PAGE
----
"Researchiness"

One of the facts of American education that David Horowitz dearly longs to change is that university policies aren’t laws. The title of a new piece, “Breaking the Law at Penn State,” that he co-authored with Jacob Laskin, refers to a reaffirmation of student rights that Horowitz wants to claim credit for, though it is not a law. In the title, Horowitz conflates policy and law—something Horowitz might like and lobby for, but something far from contemporary reality (thank goodness). A small point? Yes, but it is emblematic of Horowitz’s inability to keep things straight–an example of what “cps” of the Free Exchange on Campus blog calls “researchiness.”

At the beginning of the article, Horowitz and Laskin recap the Penn State policy on controversy in the classroom. Then, however, to “show” that the policy is being ignored, they switch to an examination, as a “note” heading the article says, of:

official class syllabi, departmental web pages, and course descriptions

This is a bait-and-switch, for the policy covers what happens in the classroom, not the material brought to it.

If Horowitz were really interested in studying what goes on in American universities, he would spend some time in classrooms. He does not. What he does, instead, is select whatever material he finds that confirms his opinions (ignoring everything else) and then build a case, using it to indict the whole when it was never more than a part. He is unwilling to recognize, for one thing, that what we professors bring to the classroom is significantly different from how we use it. Focusing on the first and ignoring the second leaves his readers with a picture that even Horowitz knows is dishonest. He writes:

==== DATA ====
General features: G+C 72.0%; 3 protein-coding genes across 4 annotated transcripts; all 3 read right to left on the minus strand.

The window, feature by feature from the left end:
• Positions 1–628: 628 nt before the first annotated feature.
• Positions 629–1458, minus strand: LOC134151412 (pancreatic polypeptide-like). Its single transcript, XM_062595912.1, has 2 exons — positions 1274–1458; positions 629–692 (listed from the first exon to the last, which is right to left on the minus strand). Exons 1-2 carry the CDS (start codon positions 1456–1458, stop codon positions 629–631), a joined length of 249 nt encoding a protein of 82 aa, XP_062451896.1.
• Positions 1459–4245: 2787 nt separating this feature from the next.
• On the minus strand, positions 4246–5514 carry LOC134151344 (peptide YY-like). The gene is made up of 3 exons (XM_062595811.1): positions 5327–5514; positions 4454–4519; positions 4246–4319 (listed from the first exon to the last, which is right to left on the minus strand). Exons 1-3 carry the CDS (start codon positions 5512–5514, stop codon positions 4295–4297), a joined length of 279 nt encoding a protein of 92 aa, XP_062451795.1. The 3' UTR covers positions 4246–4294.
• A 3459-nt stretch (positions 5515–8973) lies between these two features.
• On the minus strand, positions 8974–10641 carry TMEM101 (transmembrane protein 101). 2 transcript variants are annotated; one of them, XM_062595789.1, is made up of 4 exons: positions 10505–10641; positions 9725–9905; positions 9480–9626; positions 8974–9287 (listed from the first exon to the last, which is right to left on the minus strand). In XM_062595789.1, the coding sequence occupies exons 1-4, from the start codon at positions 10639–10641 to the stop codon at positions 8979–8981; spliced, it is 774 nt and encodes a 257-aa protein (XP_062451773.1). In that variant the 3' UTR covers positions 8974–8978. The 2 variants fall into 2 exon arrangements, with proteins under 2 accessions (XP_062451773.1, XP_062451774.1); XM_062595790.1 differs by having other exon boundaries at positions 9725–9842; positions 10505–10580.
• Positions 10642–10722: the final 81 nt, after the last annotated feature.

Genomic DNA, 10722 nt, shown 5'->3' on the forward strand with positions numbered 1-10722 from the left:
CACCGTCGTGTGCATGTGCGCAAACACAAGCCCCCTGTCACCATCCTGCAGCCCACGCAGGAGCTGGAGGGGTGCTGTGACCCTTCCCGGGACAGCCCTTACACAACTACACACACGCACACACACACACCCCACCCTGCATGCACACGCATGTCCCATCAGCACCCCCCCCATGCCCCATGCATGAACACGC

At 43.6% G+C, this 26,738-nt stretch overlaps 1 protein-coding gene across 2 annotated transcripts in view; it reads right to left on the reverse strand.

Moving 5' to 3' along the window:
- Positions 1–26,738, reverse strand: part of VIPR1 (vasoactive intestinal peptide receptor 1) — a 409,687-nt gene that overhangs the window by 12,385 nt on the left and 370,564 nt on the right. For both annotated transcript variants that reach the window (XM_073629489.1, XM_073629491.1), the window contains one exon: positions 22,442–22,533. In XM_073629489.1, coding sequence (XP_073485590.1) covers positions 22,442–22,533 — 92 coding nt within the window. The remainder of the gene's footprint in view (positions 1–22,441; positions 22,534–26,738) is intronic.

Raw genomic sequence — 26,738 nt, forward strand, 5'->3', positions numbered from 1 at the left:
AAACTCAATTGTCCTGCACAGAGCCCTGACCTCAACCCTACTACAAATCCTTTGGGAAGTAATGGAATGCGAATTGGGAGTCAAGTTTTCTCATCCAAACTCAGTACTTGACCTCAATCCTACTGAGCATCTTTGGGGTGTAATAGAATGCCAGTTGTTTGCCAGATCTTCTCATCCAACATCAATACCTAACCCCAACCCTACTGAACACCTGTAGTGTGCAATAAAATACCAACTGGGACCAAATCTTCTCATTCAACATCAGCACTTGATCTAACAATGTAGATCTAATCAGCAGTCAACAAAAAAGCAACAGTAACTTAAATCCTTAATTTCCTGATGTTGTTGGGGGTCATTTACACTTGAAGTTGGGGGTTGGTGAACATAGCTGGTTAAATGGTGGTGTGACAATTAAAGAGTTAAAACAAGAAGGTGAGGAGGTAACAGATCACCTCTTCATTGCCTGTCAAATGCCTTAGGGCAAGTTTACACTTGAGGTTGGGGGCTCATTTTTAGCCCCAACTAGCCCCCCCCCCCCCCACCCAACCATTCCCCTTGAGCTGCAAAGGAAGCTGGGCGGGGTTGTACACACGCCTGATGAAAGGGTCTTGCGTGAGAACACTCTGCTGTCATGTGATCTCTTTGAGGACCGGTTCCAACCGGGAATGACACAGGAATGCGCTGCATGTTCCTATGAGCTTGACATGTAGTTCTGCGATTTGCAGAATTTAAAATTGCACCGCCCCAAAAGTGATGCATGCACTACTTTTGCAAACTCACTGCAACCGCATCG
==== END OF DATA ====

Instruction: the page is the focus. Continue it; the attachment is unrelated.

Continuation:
The following analysis of course descriptions and syllabi in the Penn State catalogue shows that some professors feel free to teach the contentious issues of race, gender and justice in the social order through the frameworks of sectarian political ideologies, making no attempt to familiarize their students with the broad spectrum of scholarly views as required in Penn State’s academic freedom policies.

Again, there is no analysis of what actually goes on in the classroom in what Horowitz and Laskin present. Furthermore, the policy does not “require” one to “familiarize their students with the broad spectrum of scholarly views.” A teacher does not simply present a smorgasbord and let students pick and choose. Horowitz is twisting things here, as usual. Nothing in the policy, let me repeat, nothing, even asks teachers to, say, present Intelligent Design in a Biology classroom or Holocaust denial in a History course—or even to present both the New Critic’s “Intentional Fallacy” and New Historicism in an English class.

The problem of the narrow focus of any one teacher is taken care of in a different manner in our universities: students are allowed choices, in courses and majors. Each undergraduate, in most modern American universities and colleges, takes around 40 courses to graduate. There are requirements, but choice is available even there—of particular professors and usually of a range of courses that meet the requirement. That’s how a range of views is presented—not through forcing individual professors to put forward competing theories. It is this fact that leads Horowitz to try to build an image of faculty as monolithic in opinion–another myth.

It’s particularly noteworthy that this article appeared today, for a study by John Lee entitled The “Faculty Bias” Studies: Science or Propaganda? also came out today—it can be reached through Free Exchange on Campus. Lee busts the “studies” that are used to present faculty members as irredeemably leftist for their shoddy research. In the FEoC article on it, the word “researchiness” is offered as a way of describing what Horowitz and the like do. Lee’s report is excellent—careful and precise. It is worth a read.

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